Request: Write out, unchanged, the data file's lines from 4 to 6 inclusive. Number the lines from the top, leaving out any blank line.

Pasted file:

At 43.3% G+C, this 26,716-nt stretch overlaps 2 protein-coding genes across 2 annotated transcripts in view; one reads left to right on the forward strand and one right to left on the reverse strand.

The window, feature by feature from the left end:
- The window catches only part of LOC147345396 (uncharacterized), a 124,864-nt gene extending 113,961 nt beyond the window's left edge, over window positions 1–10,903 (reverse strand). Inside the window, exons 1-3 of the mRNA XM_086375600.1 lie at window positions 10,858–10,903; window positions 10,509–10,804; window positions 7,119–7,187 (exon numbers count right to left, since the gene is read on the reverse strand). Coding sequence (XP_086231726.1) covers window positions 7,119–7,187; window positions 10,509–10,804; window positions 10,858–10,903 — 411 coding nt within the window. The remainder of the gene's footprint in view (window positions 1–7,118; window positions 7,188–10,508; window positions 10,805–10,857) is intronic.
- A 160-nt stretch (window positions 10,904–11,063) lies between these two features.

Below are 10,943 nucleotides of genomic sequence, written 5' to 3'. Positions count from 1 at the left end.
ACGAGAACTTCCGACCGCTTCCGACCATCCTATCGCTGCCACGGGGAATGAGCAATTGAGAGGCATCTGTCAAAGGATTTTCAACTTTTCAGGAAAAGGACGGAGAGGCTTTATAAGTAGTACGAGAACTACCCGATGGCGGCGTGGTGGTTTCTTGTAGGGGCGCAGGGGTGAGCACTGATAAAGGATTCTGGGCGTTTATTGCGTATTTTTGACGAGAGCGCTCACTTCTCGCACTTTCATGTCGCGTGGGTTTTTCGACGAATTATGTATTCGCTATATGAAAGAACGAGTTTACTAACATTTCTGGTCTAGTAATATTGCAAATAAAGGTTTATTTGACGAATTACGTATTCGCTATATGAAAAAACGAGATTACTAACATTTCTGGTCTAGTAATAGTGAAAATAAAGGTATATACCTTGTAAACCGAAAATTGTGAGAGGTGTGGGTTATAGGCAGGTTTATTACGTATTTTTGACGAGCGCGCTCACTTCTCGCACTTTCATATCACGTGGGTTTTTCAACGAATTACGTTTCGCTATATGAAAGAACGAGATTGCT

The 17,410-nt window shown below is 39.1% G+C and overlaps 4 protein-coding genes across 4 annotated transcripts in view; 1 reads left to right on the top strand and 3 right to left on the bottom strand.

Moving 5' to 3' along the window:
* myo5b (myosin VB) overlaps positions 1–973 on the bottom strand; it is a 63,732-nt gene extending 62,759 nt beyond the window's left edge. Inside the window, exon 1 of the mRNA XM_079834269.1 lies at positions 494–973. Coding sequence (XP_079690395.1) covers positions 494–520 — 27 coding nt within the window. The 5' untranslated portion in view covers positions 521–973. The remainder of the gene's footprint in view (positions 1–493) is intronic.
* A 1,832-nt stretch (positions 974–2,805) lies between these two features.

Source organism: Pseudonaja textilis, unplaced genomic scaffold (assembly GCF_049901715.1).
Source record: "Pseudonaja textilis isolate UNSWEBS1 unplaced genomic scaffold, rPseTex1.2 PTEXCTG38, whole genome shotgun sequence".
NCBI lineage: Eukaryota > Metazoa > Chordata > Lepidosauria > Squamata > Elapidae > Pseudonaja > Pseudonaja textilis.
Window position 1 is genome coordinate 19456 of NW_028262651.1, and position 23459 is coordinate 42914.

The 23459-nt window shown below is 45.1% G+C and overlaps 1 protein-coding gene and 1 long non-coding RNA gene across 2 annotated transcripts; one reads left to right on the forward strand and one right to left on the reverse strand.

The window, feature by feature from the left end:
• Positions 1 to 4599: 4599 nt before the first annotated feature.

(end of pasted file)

- A 160-nt stretch (window positions 10,904–11,063) lies between these two features.

Below are 10,943 nucleotides of genomic sequence, written 5' to 3'. Positions count from 1 at the left end.
ACGAGAACTTCCGACCGCTTCCGACCATCCTATCGCTGCCACGGGGAATGAGCAATTGAGAGGCATCTGTCAAAGGATTTTCAACTTTTCAGGAAAAGGACGGAGAGGCTTTATAAGTAGTACGAGAACTACCCGATGGCGGCGTGGTGGTTTCTTGTAGGGGCGCAGGGGTGAGCACTGATAAAGGATTCTGGGCGTTTATTGCGTATTTTTGACGAGAGCGCTCACTTCTCGCACTTTCATGTCGCGTGGGTTTTTCGACGAATTATGTATTCGCTATATGAAAGAACGAGTTTACTAACATTTCTGGTCTAGTAATATTGCAAATAAAGGTTTATTTGACGAATTACGTATTCGCTATATGAAAAAACGAGATTACTAACATTTCTGGTCTAGTAATAGTGAAAATAAAGGTATATACCTTGTAAACCGAAAATTGTGAGAGGTGTGGGTTATAGGCAGGTTTATTACGTATTTTTGACGAGCGCGCTCACTTCTCGCACTTTCATATCACGTGGGTTTTTCAACGAATTACGTTTCGCTATATGAAAGAACGAGATTGCT